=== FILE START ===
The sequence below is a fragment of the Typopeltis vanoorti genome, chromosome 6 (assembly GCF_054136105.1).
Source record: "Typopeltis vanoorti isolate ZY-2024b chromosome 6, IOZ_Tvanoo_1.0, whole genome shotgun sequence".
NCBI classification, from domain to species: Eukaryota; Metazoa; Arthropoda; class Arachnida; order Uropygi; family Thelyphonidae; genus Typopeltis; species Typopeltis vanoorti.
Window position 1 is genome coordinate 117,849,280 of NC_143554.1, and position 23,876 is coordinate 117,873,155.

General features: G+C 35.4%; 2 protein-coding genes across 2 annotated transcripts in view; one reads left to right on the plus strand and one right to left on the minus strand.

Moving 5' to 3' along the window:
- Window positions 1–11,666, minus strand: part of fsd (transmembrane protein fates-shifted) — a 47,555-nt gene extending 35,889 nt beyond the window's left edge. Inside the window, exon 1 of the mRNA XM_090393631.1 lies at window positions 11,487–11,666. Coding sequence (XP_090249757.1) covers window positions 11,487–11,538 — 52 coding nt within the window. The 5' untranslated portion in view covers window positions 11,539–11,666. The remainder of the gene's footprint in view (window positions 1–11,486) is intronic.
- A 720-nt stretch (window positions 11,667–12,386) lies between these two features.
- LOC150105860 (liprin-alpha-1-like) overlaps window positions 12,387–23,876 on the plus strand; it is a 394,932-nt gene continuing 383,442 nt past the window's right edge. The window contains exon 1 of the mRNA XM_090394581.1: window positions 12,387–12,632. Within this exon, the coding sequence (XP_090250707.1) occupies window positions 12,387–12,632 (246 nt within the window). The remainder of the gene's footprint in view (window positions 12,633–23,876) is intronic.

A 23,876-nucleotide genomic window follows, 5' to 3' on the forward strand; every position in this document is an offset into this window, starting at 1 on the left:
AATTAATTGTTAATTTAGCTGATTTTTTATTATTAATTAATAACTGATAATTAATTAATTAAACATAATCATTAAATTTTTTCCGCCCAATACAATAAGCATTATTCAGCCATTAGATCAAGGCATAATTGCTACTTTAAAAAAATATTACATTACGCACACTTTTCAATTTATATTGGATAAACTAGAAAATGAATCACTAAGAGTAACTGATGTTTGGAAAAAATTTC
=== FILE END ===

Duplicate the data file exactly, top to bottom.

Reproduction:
The sequence below is a fragment of the Typopeltis vanoorti genome, chromosome 6 (assembly GCF_054136105.1).
Source record: "Typopeltis vanoorti isolate ZY-2024b chromosome 6, IOZ_Tvanoo_1.0, whole genome shotgun sequence".
NCBI classification, from domain to species: Eukaryota; Metazoa; Arthropoda; class Arachnida; order Uropygi; family Thelyphonidae; genus Typopeltis; species Typopeltis vanoorti.
Window position 1 is genome coordinate 117,849,280 of NC_143554.1, and position 23,876 is coordinate 117,873,155.

General features: G+C 35.4%; 2 protein-coding genes across 2 annotated transcripts in view; one reads left to right on the plus strand and one right to left on the minus strand.

Moving 5' to 3' along the window:
- Window positions 1–11,666, minus strand: part of fsd (transmembrane protein fates-shifted) — a 47,555-nt gene extending 35,889 nt beyond the window's left edge. Inside the window, exon 1 of the mRNA XM_090393631.1 lies at window positions 11,487–11,666. Coding sequence (XP_090249757.1) covers window positions 11,487–11,538 — 52 coding nt within the window. The 5' untranslated portion in view covers window positions 11,539–11,666. The remainder of the gene's footprint in view (window positions 1–11,486) is intronic.
- A 720-nt stretch (window positions 11,667–12,386) lies between these two features.
- LOC150105860 (liprin-alpha-1-like) overlaps window positions 12,387–23,876 on the plus strand; it is a 394,932-nt gene continuing 383,442 nt past the window's right edge. The window contains exon 1 of the mRNA XM_090394581.1: window positions 12,387–12,632. Within this exon, the coding sequence (XP_090250707.1) occupies window positions 12,387–12,632 (246 nt within the window). The remainder of the gene's footprint in view (window positions 12,633–23,876) is intronic.

A 23,876-nucleotide genomic window follows, 5' to 3' on the forward strand; every position in this document is an offset into this window, starting at 1 on the left:
AATTAATTGTTAATTTAGCTGATTTTTTATTATTAATTAATAACTGATAATTAATTAATTAAACATAATCATTAAATTTTTTCCGCCCAATACAATAAGCATTATTCAGCCATTAGATCAAGGCATAATTGCTACTTTAAAAAAATATTACATTACGCACACTTTTCAATTTATATTGGATAAACTAGAAAATGAATCACTAAGAGTAACTGATGTTTGGAAAAAATTTC